Thyroid Gland
Anesthesia
Pharmacokinetics
Antibodies

ASJC Scopus subject areas

  • Physiology

Cite this

Osmotic blood-brain barrier opening to IgM monoclonal antibody in the rat. / Neuwelt, E. A.; Minna, J.; Frenkel, E.; Barnett, P. A.; McCormick, C. I.

In: American Journal of Physiology - Regulatory Integrative and Comparative Physiology, Vol. 250, No. 5, 1986.

Research output: Contribution to journalArticle

@article{6591d0af8e1d459e9254ad70e96d7eb3,
title = "Osmotic blood-brain barrier opening to IgM monoclonal antibody in the rat",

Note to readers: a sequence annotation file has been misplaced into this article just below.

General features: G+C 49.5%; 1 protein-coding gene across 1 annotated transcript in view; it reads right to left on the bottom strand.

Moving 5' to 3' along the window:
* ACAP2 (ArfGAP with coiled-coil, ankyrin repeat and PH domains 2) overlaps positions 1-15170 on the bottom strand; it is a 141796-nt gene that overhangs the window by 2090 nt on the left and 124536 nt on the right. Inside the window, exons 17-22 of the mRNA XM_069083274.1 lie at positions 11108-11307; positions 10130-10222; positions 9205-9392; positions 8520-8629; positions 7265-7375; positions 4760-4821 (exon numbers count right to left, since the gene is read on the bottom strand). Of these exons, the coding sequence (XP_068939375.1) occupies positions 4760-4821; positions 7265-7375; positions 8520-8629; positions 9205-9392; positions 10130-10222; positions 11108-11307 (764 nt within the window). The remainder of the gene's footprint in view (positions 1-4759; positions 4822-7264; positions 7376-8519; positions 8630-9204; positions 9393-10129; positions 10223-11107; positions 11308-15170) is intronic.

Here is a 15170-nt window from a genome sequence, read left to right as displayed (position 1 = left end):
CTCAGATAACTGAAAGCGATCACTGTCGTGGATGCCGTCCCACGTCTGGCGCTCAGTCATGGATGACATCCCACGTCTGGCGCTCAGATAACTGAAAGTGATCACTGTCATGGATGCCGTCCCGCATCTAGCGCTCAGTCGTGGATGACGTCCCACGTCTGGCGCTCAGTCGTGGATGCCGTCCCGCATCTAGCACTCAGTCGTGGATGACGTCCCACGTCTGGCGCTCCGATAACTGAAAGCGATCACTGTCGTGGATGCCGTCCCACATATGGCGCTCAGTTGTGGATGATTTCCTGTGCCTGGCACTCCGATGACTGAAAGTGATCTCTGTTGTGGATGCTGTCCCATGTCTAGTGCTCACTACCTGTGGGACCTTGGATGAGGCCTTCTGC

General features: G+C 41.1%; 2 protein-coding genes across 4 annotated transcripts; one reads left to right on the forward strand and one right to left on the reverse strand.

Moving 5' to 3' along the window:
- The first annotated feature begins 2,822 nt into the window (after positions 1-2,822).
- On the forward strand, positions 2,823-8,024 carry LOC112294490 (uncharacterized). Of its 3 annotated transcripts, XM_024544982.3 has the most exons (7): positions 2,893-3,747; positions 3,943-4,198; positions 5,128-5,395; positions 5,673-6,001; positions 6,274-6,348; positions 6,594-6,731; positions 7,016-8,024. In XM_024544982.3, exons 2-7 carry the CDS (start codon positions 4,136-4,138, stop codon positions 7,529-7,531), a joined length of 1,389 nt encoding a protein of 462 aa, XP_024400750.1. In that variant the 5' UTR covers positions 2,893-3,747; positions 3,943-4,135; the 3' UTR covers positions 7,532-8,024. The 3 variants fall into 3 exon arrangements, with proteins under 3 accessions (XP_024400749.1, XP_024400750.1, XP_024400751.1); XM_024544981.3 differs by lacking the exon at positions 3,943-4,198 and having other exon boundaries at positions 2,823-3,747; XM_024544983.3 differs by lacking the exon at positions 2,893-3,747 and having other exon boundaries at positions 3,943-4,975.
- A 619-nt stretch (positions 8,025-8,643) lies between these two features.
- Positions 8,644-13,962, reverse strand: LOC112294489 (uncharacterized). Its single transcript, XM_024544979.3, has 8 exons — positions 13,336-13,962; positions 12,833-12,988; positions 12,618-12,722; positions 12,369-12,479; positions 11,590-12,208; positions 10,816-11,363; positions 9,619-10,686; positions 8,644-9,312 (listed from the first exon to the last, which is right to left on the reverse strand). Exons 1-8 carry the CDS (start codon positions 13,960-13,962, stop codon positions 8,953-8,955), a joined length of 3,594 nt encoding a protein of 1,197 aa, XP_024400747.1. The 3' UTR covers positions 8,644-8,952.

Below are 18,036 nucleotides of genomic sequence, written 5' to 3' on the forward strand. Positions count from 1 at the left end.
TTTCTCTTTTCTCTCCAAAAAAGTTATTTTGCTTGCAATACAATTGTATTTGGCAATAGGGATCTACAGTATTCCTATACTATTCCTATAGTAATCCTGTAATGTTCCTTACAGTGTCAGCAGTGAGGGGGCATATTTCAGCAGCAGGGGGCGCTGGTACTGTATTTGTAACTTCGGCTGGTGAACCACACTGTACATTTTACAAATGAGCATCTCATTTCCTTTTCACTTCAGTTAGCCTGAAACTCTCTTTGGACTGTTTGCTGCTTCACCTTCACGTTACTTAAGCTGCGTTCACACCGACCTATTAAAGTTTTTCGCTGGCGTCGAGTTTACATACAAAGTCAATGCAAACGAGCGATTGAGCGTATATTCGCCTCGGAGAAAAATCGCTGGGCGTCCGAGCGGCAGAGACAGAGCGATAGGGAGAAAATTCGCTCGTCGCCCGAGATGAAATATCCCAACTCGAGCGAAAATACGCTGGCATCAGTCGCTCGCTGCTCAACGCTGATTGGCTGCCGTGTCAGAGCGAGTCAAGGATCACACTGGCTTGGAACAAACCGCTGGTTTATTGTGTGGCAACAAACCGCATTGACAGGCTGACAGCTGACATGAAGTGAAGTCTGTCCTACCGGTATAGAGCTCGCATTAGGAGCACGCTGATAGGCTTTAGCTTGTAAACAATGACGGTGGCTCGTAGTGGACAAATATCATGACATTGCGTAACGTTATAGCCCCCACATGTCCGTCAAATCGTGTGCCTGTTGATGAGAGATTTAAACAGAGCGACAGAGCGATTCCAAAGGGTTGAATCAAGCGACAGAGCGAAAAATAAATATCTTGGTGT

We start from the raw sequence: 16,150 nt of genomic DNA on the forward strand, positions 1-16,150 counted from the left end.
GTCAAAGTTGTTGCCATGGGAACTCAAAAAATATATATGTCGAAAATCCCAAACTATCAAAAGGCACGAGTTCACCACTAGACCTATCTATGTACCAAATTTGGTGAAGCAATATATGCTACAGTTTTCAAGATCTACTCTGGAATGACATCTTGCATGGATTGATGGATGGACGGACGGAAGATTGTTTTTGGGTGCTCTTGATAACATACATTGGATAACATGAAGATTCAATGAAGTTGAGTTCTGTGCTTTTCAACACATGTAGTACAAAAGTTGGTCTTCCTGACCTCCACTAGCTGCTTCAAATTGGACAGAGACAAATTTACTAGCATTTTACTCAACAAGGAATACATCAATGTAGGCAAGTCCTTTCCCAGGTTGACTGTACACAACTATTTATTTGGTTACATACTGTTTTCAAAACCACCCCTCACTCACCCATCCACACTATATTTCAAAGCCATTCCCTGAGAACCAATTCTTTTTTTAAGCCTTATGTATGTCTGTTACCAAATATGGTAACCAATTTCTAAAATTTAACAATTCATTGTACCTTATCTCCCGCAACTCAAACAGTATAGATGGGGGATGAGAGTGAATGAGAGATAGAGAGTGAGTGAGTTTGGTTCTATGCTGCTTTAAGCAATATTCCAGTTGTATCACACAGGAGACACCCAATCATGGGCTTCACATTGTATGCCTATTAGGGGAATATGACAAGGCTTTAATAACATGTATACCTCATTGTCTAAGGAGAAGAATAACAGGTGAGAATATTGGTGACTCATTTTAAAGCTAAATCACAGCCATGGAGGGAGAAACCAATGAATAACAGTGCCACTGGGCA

abstract = "Pharmacokinetic parameters of iodinated monoclonal antibody (MAb) delivery to normal rat brain were examined. The mean cerebrovascular permeability-surface area (PA; permeability x capillary surface area) to immunoglobulin M (IgM) MAb (mol wt 1,000,000) 10 min after infusion was 0.40 x 10-6 s-1. When osmotic blood-brain barrier (BBB) disruption is utilized, the PA increased to 8.36 x 10-6 s-1. Neither intravenous nor intracarotid MAb administration significantly affected delivery to brain. However, osmotic BBB opening significantly (P < 0.0005) increased MAb uptake independent of the route of administration. After BBB opening and intracarotid MAb the maximum concentration in brain at 1 h was 0.72{\%} per gram of the total administered dose. For 6 h postdisruption, ipsilateral brain levels were 25- to 100-fold greater than in the contralateral hemisphere or nonbarrier-disrupted controls. MAb concentration in brain slightly decreased over 72 h (P < 0.05). Antibody recovered from disrupted brain retained 90{\%} of its immunological reactivity for at least 24 h. MAb delivery to ipsilateral brain after BBB disruption was linear over a dose of 0.5-5.0 μg IgM, whereas the percentage of the total administered dose remained unchanged. After osmotic treatment, barrier opening was maximal to MAb delivery for 1 min with delivery declining rapidly thereafter. The type of anesthesia used and the administration of a thyroid-blocking agent were found to affect brain MAb levels after BBB disruption.",